They returned too soon, however. While they were looking for casualties, they encountered some soldiers who immediately arrested them and tied their hands behind their backs.
It was while they were being marched through the monastery compound that Htoo Kyaw saw the bodies of those who had been killed laid out in a row.
“They were lined up on the ground. I could easily identify my grandmother as one of them,” he said.
Htoo Kyaw and the others were then blindfolded. They remained that way until the evening, by which time the bodies had disappeared.
Next to the monastery, a house was on fire. Htoo Kyaw said he believed that was where the bodies had gone.
For the next three days, he and the other three locals were forced to act as porters for the soldiers as they continued through the villages of Kanthar, Thee Kone, and Obo. They were released unharmed on March 11.
In the meantime, other villagers returned to Letpan Taw on the morning of March 9 to find the charred remains of 10 people in two houses.
Only the body of one woman had not been reduced to ashes.
Five days later, a ceremony was held for the victims of the attack. Because the monks from Letpan Taw’s monastery had also been forced to flee, others from a nearby village were invited to bless the deceased.
Worse to come
“We are very afraid of these raids, but we’ve been told it’s only going to get worse, so we don’t know what to do or where to run anymore,” said Htoo Kyaw.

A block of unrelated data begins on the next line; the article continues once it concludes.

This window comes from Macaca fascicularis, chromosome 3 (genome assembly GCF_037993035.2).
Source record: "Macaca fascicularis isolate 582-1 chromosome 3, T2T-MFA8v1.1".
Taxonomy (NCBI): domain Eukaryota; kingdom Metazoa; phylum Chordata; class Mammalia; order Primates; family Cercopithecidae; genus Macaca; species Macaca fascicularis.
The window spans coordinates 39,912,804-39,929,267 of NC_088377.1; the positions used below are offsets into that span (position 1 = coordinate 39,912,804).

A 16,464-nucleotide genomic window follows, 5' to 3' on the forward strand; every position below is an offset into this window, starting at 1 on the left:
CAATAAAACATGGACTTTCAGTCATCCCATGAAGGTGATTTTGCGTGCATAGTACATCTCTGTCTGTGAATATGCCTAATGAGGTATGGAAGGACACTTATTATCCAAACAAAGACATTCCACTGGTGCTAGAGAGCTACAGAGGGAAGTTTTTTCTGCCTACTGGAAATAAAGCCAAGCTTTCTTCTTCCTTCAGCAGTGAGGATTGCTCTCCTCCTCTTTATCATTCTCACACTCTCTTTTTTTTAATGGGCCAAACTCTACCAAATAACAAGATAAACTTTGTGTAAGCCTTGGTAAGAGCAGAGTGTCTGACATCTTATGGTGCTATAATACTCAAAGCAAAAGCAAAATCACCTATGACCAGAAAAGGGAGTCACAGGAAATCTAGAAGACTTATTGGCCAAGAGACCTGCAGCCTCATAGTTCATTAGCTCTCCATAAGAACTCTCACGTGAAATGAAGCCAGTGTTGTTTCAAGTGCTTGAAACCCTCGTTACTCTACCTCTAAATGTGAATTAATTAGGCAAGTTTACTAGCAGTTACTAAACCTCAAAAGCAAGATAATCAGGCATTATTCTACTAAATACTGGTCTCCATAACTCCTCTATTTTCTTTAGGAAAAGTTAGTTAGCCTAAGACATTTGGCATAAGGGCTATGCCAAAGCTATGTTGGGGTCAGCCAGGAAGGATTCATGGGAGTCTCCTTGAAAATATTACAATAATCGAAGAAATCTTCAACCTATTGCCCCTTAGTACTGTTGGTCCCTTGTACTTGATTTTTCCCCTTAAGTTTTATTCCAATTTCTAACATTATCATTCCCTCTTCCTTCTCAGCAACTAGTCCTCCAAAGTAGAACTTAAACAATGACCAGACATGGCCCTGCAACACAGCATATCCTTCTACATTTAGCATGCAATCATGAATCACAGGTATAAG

What makes the situation especially alarming for many, he added, is the fact that they now know that even monasteries are not safe.
“We used to think of monasteries as refuges, but now soldiers are even using them as base camps. That means the only way we can protect our elderly is by sending them somewhere far away, like Mandalay,” he said.
A leader of Kanthar’s village defence force said that it is also becoming increasingly difficult to protect civilians by fighting back against the regime’s forces.
“We engaged them while they were stationed at the monasteries in Letpan Taw and Kanthar, but we could not force them out because they had more men and superior firepower,” he said.
Since earlier this month, the regime has stepped up its attacks in Sagaing, where it also cut off internet access on March 3 as part of a campaign to crush resistance to its rule.
Although resistance forces in the region say they can still mount effective attacks using explosives, they also acknowledge that it will take a more concerted effort to keep up the pressure on the regime.
To this end, the defence department of the shadow National Unity Government has told Myanmar Now that it is in the process of integrating defence forces scattered all over the country, in a bid to bolster their strength.
Meanwhile, popular support for the armed resistance movement appears to be as strong as ever, despite the high number of civilian casualties.
A farmer from Letpan Taw said the junta’s deliberate targeting of helpless civilians has only served to make the country’s would-be rulers more hated.
“The people of Myanmar are now more determined than ever to prevent the military from holding onto power or ever coming to power again,” he said.